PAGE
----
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Dane County is a county in the state of Wisconsin. Based on the 2010 census, the population was 488,073. making it the second-most populous
county in Wisconsin. The 2014 estimate places the county's population at 516,284. The county seat is Madison, which is also the state capital.
Dane County is part of the Madison, WI Metropolitan Statistical Area as well as the Madison-Janesville-Beloit, WI Combined Statistical Area.
James Duane Doty named the county Dane, in honor of Nathan Dane. The village is named for the county.
County QuickFacts: CensusBureau Quick Facts
Dane County was formed in 1836 as a territorial county. It was named after Nathan Dane, a Massachusetts delegate to the Congress of the Confederation who helped carve Wisconsin out of the Northwest Territory
"DANE, County, is bounded on the northwest by the Wisconsin river, by which it is separated from Sauk; on the north by Columbia, on the east by Dodge and Jefferson, south by Rock and Green, and west by Iowa. It was established for judicial purposes December 7, 1836, and fully organized March 11, 1839. The seat of justice is at Madison, near the geographical centre of the county, and the Court House is the best in the State. Dane county contains about 1,250 square miles, mostly of good tillable land, and a fertile soil, well apportioned between woodland, openings and prairie, and is well adapted to grazing, and the raising of grain, roots and fruit. There is, in the county, considerable non-resident land which can be bought on reasonable terms. One of the most attractive features of the county is its beautiful lakes of clear, pure cold water, originating in deep springs. The Catfish river forms the outlet of these lakes, and passes from the northwest to the southeast completely through the chain known as the Four Lakes. The county is watered by the Catfish and Sugar rivers, and Black Earth, Badfish, Token, Waterloo and Koskonong creeks. The population in 1836 was Ebenezer Brigham; 1838, 172; 1840, 314; 1842, 8,289; 1847, 10,935; 1850, 16,654. Farms, 1,511; manufactories, 87; dwellings, 3,510."
[Source: Dane County History, 1880.]
Population 37,500; in 1850 16,639; increase 20,861.
This is the largest County of Southern Wisconsin, and lies midway between Lake Michigan and the Mississippi River. It is considered one of the best agricultural Counties in the State. The Wisconsin River forms its north-western boundary for a short distance. It is watered by Koshkonong, Sugar, and numerous other small streams, nearly all affording good water power. The best is obtained by damming the outlet of Mendota (4th) Lake, which is occupied by one of the best mills of the State. The County is rolling prairie and oak openings. Prairie abounding in the western part.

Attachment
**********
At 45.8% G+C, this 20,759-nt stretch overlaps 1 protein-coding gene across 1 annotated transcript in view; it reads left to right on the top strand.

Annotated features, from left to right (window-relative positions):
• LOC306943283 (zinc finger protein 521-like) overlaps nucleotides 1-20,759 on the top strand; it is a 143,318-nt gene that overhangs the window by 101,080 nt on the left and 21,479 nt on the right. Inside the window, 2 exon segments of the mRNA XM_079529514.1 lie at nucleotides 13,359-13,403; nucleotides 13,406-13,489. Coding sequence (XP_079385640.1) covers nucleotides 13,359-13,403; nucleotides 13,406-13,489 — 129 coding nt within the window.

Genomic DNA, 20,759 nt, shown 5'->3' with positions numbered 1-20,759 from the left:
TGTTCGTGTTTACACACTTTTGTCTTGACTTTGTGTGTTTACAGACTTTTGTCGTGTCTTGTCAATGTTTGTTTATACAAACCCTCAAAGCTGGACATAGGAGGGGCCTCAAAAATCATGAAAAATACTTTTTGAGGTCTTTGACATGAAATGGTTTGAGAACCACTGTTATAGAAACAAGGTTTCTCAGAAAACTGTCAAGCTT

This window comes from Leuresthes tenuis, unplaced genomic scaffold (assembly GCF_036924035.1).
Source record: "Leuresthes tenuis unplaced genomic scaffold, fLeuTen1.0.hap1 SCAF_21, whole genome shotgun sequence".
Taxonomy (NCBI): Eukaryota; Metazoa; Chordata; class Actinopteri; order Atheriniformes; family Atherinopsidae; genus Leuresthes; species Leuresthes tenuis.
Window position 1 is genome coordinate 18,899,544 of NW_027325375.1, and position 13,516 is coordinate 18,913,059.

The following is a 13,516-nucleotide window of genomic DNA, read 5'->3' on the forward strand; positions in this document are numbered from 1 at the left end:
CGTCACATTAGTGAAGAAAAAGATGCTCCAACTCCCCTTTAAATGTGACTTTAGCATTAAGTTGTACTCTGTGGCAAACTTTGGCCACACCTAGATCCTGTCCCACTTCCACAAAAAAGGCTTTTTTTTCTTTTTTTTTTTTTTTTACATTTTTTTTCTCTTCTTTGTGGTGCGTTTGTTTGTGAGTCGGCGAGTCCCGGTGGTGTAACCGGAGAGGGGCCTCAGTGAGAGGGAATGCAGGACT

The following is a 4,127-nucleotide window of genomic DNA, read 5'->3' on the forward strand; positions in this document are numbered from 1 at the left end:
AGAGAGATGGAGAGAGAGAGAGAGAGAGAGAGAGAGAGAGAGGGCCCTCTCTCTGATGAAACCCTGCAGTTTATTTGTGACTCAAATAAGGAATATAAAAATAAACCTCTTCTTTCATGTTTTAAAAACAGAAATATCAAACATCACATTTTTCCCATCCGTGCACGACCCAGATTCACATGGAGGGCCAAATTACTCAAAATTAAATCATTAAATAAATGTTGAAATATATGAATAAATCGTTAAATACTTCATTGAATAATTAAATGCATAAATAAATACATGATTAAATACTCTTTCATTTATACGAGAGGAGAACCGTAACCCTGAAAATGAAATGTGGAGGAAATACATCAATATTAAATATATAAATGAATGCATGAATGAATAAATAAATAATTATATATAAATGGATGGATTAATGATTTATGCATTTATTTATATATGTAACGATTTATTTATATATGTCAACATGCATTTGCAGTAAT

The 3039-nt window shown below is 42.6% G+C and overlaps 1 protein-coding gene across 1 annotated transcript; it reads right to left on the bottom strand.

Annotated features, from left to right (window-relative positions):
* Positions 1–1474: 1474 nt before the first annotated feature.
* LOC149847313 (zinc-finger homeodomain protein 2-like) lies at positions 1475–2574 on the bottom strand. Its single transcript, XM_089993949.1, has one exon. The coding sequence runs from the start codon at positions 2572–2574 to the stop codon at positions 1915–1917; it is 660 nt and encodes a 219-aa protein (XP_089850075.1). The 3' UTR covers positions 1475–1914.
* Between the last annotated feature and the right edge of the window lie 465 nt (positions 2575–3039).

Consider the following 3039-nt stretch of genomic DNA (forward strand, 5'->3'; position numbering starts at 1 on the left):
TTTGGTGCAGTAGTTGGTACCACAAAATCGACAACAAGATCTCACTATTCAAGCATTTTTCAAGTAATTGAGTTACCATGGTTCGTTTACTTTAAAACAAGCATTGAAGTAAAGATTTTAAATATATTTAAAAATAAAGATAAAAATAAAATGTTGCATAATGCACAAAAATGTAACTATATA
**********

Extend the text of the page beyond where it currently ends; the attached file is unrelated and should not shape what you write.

Madison, the County Seat, is also the Capital of the State, and contains all those different buildings and institutions usually gathering round the Capitol. The best stone quarry in the State, near Madison, gives a beautiful material for building, which has been extensively used in the public and private edifices. The State House one of the first buildings erected with this material, does not present that beautiful appearance of those more recently erected.
The State University, for which Congress has made large donations of lands, is located on the shore of Mendota (4th) Lake. Two of the buildings are already finished and occupied, and the University is in successful operation.
The State Lunatic Asylum is also located on the shore of the Lake. It has a large tract of land connected with it, and it is contemplated to erect a large and commodious building.
A new and elegant building for a water cure establishment has just been completed and opened on a height of ground on Lake Monona, overlooking the Lake and City, which bids fair to add another to the numerous attraction of this place.
Madison itself, the only place of note in the County, is one of those examples of rapid and continual growth not always found, even in a rapidly increasing State. It is one of the most beautifully located places in the State, between two lakes, from 50 to 75 feet above their level.
The first inhabitant settled there in 1837.
In 1840, the population was 149
1846, the population was 283
1850, the population was 1672
1854, the population was 4126
1855, (Jan.) the population was 686
1855, (June.) the population was 8658
Besides the Public Edifices alluded to above, it has a Female Seminary--good select and common schools--six churches;and what, we regret to add, is not found in every place in Wisconsin, a good hotel.
The present terminus of the Milwaukee and Mississippi RailRoad is at Madison. Stoughton is the only other depot in the Country. The Rail Road from Beloit will soon be finished to this point. The Milwaukee and Mississippi River in 1856.
For the business of Madison see under the head of Commercial Statistics.
As reported by the Census Bureau, the county has a total area of 1,238 square miles (3,207 km2), of which, 1,202 square miles (3,113 km2) of it is land and 36 square miles (94 km2) of it (2.94%) is water.
Bordering counties are as follows: